San Diego Comic-Con: Thousands dress eccentrically, celebrate the annual event
One of the biggest pop culture events in the world has kicked off in San Diego, where thousands of attendees are dressed far more outlandishly than at your run of the mill conference. Comic-con brings together lovers of comics, film, TV and more. Mark Niu reports from the heart of the action.
Hours before show time, costumed crowds brave the San Diego heat waiting for the opportunity to strut their stuff.
"Are you a little hot today?"
"Oh yeah, we're sweating. It's like a sauna in these things. At least we use a little bit of weight though."
"We wanted to have a theme though as a family. We wanted to be able to have four characters that are part of a team."
"It's fun to get the little things to contacts to even the haircut. Just every little bit matters."
The holy grail of pop culture conferences is this expo venue, where people have been planning all year long how to make their entrance.
"Rocket pack started out as schedule 40 PVC well casing and had to build it up from there. Maybe three months for the rocket and another six months pulling everything together. Been coming here for five years now and means the world to me to be able to come here."
MARK NIU SAN DIEGO "Many look at the scenes here at Comic-Con and think this event is for adults who are really just big kids. Actually, a lot of attendees take pride in that sentiment. And there are some who believe these characters are worthy of further academic research."
MARK D. WHITE, PHILOSOPHY PROFESSOR COLLEGE OF STATEN ISLAND "Every good superhero story focuses on some hard moral choices. And even though they are not mentioning Aristotle, Kant or Plato, people know that's what they are doing. And that's what I try to do in my work."
Philosopher Mark D. White will soon be releasing a book on Batman ethics and has already written books about Marvel Comics' Civil War and the Virtues of Captain America.
MARK D. WHITE, PHILOSOPHY PROFESSOR COLLEGE OF STATEN ISLAND "The thing that people have to remember about Captain America is that he always focuses on principle over politics. So it's not supporting whoever is in office, it's supporting whoever is in office if they stand up for the principles."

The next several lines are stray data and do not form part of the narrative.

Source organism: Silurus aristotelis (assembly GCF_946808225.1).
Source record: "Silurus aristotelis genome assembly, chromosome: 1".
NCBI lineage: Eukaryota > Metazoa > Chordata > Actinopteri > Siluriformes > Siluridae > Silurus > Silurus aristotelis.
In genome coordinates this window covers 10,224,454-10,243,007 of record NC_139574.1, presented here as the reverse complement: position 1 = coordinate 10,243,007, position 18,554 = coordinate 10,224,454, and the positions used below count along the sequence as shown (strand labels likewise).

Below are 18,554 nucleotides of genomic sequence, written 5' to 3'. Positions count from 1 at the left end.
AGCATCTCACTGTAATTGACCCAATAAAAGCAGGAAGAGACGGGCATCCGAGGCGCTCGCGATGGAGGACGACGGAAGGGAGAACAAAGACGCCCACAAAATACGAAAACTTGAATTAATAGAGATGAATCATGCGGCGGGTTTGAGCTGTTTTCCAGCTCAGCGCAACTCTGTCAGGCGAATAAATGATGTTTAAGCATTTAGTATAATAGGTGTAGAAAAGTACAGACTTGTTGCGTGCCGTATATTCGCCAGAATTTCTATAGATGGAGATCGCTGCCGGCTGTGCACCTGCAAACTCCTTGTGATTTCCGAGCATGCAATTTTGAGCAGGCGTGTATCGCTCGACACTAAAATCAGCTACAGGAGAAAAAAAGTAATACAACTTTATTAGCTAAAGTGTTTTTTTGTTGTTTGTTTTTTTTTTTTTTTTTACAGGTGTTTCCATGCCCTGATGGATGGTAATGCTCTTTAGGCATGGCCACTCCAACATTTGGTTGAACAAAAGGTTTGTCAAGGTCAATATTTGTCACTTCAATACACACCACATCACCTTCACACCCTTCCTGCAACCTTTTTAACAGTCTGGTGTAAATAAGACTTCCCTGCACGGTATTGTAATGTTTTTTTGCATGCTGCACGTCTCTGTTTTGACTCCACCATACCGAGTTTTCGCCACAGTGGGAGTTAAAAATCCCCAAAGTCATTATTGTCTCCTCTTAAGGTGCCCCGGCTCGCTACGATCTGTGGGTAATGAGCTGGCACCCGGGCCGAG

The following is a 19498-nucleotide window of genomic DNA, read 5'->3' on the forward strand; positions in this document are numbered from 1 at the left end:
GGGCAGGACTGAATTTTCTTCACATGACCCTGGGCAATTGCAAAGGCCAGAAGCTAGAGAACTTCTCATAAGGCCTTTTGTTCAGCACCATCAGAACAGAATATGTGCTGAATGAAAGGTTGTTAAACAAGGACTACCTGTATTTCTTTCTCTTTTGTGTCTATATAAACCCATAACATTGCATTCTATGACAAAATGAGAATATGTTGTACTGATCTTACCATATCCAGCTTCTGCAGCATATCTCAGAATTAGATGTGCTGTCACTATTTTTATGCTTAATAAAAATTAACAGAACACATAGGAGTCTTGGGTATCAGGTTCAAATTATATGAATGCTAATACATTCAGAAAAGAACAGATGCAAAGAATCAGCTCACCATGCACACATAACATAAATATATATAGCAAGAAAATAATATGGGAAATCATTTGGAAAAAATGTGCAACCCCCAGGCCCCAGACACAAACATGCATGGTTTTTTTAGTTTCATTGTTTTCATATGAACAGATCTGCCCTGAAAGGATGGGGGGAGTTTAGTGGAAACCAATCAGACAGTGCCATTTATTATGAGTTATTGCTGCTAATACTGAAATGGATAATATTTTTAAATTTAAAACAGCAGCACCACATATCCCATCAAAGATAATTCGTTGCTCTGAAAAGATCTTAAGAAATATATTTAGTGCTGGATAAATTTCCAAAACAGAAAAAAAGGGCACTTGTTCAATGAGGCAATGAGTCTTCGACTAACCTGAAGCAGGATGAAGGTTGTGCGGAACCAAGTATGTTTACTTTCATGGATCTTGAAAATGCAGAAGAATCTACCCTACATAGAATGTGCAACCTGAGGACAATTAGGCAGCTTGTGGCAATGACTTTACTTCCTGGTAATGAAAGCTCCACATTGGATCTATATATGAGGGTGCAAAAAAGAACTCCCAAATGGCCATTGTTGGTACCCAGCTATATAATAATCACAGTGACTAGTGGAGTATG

White says that philosophy is certainly relevant in politics today. He's not alone in finding higher meaning in the world of comics. Psychologist Mara Wood recalls reading 300 Wonder Woman comic books in one summer, which helped her co-author the book, "Wonder Woman Psychology".
MARA WOOD SCHOOL PSYCHOLOGIST "Like looking at how compassion impacts people, how pro-social role models are so important. The idea of a community of women or a community of friends and how that all boosts people and makes them better."
Wood is one of the few school psychologists to utilize comic book bibliotherapy, that is, helping children to identify with superheroes in a story so they can learn from their situations.
MARA WOOD SCHOOL PSYCHOLOGIST "Most of psychology is - the therapeutic relationship between a therapist and especially the child -- if you can get them comfortable, if you can get them talking, they keep coming back for more. Usually using superheroes it gets them interested, it gives them a place to start."
So while the multibillion-dollar industry of comics celebrates characters that appear larger than life, academics say their true power is relating to the heroic desires in all of us that are just waiting to be unmasked. Mark Niu, CGTN, San Diego, California.